You are on page 1of 3

Notes on Elements of Fiction:

Plot, Character, Setting, Point of View, Theme, Mood

I. Plot the sequence of events in a literary work Stages of a Plot

1) Exposition introduction of the setting, characters, and basic situation 2) Inciting Incident introduction of the central conflict 3) Rising Action (rising action) series of plot events after the inciting incident
gradually increasing the central conflict

4) Climax high point of suspense or conflict 5) Falling action events following the climax where conflicts resolve 6) Resolution (denouement) point following the falling action where general
insight or change is conveyed. Conflict a struggle between opposing forces Internal and External Conflicts: Internal Conflict involves a character having conflict within themselves External Conflict a character struggling against an outside force Types of Conflicts:

Person vs. Self internal conflict

Person vs. Person external conflict with another person Person vs. Society external conflict with the standards or expectations of a

group.

Person vs. Nature external conflict with elements of nature.

Flashback an earlier series of events told within the plot sequence to clarify a character or conflict.

Notes on Elements of Fiction:


Plot, Character, Setting, Point of View, Theme, Mood

Foreshadowing use of clues that suggest plot events that are yet to occur.

II. Character a person or an animal who takes part in the action of a literary work. Types of Characters Round Characters vs. Flat Characters - A round character shows many different traits faults as well as virtues. - A flat character shows only one trait. Dynamic Characters vs. Static Characters - A dynamic character develops and grows during the course of a story. - A static character does not change. Protagonist vs. Antagonist - The protagonist is the central character in a literary work - The antagonist is the major character (or force) in conflict with the protagonist. Characterization the act of creating or developing a character Types of Characterization 1) Direct characterization the author directly states the characters traits. 2) Indirect characterization the author shows the characters traits without directly telling the reader. The author can do this through: a. Actions b. Dialogue c. Characters appearance d. Other characters reactions to the character III. Setting time and place in a story Time past, present, future; year, season, type of day Place region, country, state, town; social, economic, cultural environment IV. Point of View amount and type of information the writer reveals; the type of narrator telling the story Narrator a speaker or character who tells the story 1) First Person Narrator : when a character in the story tells the story 2) Third Person Narrator: when a voice outside the story tells the story Types of Third Person Narrators: a. Omniscient an all-knowing narrator who knows how every character thinks and feels.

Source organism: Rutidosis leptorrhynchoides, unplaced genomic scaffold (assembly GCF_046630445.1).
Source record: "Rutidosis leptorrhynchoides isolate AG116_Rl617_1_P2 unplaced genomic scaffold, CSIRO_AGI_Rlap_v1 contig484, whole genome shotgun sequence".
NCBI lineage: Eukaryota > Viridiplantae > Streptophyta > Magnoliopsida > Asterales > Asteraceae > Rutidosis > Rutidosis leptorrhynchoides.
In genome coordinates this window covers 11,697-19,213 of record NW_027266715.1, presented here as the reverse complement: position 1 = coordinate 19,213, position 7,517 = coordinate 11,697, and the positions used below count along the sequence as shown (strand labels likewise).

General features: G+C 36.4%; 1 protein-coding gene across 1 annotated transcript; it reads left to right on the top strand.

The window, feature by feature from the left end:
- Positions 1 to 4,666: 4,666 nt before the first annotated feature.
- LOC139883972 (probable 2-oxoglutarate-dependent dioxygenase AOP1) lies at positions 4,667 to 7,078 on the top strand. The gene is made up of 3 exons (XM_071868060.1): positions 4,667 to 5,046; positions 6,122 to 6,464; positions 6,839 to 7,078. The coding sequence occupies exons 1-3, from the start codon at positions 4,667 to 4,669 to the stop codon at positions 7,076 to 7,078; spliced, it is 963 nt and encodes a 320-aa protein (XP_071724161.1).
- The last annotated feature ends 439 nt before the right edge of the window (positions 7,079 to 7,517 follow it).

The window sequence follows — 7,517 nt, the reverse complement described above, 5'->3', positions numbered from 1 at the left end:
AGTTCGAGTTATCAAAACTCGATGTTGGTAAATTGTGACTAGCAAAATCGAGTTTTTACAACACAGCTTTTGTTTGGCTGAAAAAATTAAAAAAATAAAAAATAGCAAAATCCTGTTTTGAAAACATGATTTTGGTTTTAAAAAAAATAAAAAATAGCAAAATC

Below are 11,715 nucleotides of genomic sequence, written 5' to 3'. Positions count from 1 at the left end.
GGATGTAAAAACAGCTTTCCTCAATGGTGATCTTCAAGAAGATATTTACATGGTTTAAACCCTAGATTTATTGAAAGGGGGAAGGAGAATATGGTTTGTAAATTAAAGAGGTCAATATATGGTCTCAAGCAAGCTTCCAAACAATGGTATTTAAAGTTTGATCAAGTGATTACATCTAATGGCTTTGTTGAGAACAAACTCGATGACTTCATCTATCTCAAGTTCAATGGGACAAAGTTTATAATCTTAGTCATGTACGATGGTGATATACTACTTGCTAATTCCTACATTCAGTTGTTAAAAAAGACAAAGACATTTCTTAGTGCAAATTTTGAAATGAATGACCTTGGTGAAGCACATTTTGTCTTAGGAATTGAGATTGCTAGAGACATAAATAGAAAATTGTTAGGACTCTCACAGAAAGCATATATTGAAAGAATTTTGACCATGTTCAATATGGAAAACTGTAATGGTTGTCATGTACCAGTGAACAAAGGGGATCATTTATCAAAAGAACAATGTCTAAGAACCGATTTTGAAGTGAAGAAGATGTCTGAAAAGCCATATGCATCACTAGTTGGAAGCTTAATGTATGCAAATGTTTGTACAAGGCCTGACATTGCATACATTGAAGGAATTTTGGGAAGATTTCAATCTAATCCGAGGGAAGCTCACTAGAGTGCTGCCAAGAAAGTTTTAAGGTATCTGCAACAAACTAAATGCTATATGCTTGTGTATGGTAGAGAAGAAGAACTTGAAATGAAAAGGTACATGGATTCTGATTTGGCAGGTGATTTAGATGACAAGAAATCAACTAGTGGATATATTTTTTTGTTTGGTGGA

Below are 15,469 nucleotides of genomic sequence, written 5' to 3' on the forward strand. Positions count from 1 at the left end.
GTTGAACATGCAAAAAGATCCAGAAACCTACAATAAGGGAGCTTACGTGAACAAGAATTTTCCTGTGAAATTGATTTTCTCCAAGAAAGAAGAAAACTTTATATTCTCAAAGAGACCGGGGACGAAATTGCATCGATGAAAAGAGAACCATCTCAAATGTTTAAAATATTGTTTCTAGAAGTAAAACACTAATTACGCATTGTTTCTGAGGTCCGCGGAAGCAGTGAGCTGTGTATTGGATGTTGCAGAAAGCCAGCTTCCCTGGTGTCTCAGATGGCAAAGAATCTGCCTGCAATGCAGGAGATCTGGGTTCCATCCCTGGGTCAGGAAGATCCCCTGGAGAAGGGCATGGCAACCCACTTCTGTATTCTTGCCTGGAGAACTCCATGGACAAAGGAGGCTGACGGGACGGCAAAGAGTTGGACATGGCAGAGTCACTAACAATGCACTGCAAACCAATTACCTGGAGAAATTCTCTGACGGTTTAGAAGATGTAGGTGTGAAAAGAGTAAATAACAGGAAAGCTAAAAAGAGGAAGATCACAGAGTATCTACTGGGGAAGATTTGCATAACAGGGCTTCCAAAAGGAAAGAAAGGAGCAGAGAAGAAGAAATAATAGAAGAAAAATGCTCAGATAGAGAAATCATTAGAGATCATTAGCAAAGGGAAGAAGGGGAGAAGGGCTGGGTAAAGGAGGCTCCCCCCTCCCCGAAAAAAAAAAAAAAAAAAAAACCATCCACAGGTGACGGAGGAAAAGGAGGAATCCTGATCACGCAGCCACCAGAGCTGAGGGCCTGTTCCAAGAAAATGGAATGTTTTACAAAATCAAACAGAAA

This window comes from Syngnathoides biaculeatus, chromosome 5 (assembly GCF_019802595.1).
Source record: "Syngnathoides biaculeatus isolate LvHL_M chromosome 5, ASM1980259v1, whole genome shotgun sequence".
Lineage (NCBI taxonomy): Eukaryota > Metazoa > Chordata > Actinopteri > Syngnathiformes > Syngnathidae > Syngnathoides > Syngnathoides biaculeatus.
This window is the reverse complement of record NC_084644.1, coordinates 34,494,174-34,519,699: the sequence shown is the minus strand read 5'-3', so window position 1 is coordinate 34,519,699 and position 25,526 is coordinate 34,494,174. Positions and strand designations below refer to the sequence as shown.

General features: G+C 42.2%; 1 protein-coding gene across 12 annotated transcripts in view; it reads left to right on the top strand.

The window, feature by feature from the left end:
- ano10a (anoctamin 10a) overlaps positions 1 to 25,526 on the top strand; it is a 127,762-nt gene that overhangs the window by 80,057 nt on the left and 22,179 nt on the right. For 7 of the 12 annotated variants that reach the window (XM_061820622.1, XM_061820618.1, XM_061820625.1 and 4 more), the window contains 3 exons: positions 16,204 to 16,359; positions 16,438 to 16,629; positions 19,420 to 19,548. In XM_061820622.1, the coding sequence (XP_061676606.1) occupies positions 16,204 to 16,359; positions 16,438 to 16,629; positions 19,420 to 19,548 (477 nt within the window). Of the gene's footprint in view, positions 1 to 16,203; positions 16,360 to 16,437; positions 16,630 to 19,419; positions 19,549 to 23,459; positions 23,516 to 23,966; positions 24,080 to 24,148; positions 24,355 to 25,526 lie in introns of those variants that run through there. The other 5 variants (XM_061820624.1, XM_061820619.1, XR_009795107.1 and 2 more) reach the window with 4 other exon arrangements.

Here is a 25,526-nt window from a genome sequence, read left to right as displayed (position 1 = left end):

Notes on Elements of Fiction:


Plot, Character, Setting, Point of View, Theme, Mood

b. Limited sees the world through only one characters eyes. c. Objective tells the story from outside the action without direct
knowledge of any of the characters thoughts or feelings.

V. Theme a central message or insight into life revealed through a literary work: the moral of the story The theme of a literary work may be stated directly or implied. When the theme of a work is implied, readers think about what the work suggest about people or life. VI. Tone and Mood (these two ideas overlap a bit) Tone - the writers attitude toward the subject and audience the tone can often be described by a single adjective: formal or informal, serious or playful, bitter or ironic, etc. Mood the feeling or atmosphere the mood is often described by an emotion: dark, depressed, jolly, angry, tense, light, etc.